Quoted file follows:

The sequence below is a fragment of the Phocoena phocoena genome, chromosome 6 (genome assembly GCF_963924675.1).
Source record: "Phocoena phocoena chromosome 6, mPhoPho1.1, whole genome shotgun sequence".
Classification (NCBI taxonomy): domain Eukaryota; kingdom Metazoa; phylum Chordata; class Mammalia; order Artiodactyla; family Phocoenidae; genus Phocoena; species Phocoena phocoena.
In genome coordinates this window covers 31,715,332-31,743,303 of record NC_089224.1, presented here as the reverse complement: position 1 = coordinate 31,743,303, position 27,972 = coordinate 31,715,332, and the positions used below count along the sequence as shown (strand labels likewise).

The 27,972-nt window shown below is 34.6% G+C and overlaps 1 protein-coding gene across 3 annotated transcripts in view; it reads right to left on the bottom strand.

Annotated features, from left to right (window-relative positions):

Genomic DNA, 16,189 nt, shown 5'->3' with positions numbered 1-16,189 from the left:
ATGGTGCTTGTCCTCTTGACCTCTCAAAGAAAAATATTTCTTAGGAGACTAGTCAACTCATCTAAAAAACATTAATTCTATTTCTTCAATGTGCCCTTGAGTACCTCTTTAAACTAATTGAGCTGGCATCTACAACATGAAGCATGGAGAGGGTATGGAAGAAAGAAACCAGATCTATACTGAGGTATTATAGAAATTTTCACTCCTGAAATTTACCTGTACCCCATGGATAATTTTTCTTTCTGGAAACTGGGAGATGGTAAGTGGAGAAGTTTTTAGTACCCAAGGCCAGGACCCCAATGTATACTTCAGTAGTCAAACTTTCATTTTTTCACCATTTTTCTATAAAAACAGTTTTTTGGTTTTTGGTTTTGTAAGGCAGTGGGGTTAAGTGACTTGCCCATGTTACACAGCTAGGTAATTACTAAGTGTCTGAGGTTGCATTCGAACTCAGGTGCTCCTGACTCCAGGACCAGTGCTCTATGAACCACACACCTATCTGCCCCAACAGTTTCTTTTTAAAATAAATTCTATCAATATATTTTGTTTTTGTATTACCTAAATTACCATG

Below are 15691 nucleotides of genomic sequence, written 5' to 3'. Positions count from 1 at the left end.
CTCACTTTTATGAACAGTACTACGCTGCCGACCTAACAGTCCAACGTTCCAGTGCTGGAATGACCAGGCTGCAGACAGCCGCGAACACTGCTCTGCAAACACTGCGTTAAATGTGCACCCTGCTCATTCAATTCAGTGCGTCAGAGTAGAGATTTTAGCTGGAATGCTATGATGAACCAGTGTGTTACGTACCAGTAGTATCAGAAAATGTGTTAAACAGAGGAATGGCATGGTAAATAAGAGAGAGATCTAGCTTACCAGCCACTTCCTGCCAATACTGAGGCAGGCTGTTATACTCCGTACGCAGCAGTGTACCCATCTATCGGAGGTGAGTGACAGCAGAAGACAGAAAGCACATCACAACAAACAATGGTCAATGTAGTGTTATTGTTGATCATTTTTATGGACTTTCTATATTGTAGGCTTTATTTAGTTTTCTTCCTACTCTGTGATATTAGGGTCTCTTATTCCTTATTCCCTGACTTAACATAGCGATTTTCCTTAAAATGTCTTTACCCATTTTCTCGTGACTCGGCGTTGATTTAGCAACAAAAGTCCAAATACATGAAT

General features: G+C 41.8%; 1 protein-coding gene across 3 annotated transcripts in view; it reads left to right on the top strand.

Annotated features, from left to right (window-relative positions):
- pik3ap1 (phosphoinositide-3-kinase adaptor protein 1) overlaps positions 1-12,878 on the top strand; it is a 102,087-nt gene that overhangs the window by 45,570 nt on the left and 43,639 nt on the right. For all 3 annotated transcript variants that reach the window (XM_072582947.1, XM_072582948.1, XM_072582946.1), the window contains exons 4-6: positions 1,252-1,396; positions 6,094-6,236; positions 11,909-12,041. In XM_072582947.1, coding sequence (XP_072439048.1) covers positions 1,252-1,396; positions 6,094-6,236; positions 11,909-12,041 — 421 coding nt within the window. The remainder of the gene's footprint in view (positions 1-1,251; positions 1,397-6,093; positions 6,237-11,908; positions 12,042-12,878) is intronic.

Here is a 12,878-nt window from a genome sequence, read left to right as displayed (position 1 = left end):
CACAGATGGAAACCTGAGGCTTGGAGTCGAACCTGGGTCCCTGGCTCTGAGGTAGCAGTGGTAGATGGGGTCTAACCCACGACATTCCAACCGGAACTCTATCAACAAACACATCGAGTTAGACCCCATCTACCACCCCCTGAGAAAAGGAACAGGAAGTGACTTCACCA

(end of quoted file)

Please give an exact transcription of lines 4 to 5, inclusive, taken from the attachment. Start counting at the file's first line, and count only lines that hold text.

In genome coordinates this window covers 31,715,332-31,743,303 of record NC_089224.1, presented here as the reverse complement: position 1 = coordinate 31,743,303, position 27,972 = coordinate 31,715,332, and the positions used below count along the sequence as shown (strand labels likewise).

The 27,972-nt window shown below is 34.6% G+C and overlaps 1 protein-coding gene across 3 annotated transcripts in view; it reads right to left on the bottom strand.